Fine artist and women's activist Andrea Arroyo

Who she is: Fine artist Andrea Arroyo immigrated to New York from Mexico in the early 1980s to study in the professional program of avant-garde choreographer Merce Cunningham. She danced professionally for several years, and then transitioned to the visual arts. Recently, former President Bill Clinton selected her to create the The Clinton Citizen Awards Project.

What she does: Those are just some of the many accomplishments achieved by this talented woman who brings attention to issues of gender justice and discrimination.

Why she does it: “Each project has helped me become the artist that I am today, and I look forward to always growing as a professional,” Arroyo says.

Hope Gibbs: You are self-taught in the visual arts, and in addition to fine art you were also a professional dancer. Tell us about how those two artistic forms are similar, and how they are different.

Andrea Arroyo: The means of expression may be different, but to me the visual and the performing arts are quite similar. When I was still a professional dancer, I became interested in the visual arts as well. I was very familiar with the form in three-dimensions and I felt very comfortable working with the human figure. As a visual artist, I worked in three-dimensions for many years, and I started painting and drawing later in my career.

I created my signature style very early in my career, in which I stylize the human figure in a way that is very much influenced by my background in contemporary dance. This particular style is evident in my work in all media (sculpture, painting, drawing, and even public art.)

For me, the main advantage when I became a visual artist was the freedom to work independently, and although I have been a full-time visual artist for many years, I feel that dance is still part of my soul.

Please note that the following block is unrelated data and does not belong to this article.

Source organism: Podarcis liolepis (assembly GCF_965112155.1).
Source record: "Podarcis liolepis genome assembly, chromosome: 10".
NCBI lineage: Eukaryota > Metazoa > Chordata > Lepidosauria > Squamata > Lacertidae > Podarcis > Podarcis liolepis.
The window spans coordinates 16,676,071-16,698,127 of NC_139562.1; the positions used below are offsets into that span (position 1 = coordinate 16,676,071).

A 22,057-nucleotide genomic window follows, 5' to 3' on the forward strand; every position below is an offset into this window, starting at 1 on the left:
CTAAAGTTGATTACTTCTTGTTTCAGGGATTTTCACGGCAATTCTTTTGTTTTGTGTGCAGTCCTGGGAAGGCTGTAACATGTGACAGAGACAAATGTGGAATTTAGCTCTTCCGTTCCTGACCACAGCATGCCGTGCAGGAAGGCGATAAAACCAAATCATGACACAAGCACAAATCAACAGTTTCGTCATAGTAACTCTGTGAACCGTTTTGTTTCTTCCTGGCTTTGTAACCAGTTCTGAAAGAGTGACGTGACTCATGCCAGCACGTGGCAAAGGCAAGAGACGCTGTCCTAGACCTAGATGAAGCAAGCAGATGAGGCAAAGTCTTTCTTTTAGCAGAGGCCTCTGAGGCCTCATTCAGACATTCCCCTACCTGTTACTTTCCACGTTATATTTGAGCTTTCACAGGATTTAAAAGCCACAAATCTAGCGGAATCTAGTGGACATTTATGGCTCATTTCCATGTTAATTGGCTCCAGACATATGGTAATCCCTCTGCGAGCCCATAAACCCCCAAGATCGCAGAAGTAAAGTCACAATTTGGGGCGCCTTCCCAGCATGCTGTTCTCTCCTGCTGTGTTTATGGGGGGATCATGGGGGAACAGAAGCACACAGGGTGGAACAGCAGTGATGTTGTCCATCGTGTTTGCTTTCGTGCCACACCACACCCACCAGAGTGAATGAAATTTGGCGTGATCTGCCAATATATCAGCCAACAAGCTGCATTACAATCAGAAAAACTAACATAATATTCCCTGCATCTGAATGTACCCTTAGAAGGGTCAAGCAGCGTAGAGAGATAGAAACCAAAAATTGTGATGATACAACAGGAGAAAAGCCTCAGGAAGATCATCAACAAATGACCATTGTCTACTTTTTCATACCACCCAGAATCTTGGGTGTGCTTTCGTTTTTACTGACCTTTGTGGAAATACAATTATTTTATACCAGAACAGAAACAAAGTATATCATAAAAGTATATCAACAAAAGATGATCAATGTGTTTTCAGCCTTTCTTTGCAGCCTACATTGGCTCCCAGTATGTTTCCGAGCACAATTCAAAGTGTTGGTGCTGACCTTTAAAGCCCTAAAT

Hope Gibbs: You say in your bio that you have long been fascinated by the female form, and that fascination spurred your quest to research women’s images and their stories. You now create work that commemorates the lives and stories of women and brings attention to issues of gender justice and discrimination, including your project Flor de Tierra-Homage to the Women of Juarez, which consists of 400 drawings in tribute to the victims of femicide there. Tell us about that project: What do you hope to accomplish, and what are some of the biggest challenges?

Andrea Arroyo: Yes, I have been interested in women’s stories and women’s issues for many years. “Flor de Tierra-Homage to the Women of Juarez” is a project in-progress that consists of 400 drawings in tribute to the victims of femicide in Juarez, Mexico, where more than 400 women have been murdered since the early 90s. Each piece is a tribute to an individual victim; the series as a whole represents the enormity of the crimes, for which no one has been held responsible.

So far, I have finished around 300 drawings. When completed, the project will be exhibited in New York and I would like to create a traveling exhibition as well.